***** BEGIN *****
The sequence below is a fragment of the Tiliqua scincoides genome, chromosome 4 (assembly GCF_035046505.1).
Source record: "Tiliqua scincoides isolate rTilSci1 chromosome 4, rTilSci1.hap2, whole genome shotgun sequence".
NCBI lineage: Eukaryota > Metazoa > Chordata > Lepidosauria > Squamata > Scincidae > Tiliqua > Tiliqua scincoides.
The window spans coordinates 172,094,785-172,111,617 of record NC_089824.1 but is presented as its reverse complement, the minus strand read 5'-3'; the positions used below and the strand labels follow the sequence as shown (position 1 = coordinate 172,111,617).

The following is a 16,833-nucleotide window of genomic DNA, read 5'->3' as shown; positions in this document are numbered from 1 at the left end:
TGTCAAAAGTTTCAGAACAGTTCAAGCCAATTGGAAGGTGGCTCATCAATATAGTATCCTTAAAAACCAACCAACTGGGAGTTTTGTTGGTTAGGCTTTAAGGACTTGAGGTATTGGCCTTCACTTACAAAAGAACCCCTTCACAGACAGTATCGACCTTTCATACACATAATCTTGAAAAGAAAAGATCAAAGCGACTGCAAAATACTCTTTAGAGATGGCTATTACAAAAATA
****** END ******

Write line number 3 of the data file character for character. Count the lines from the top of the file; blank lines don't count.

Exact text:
NCBI lineage: Eukaryota > Metazoa > Chordata > Lepidosauria > Squamata > Scincidae > Tiliqua > Tiliqua scincoides.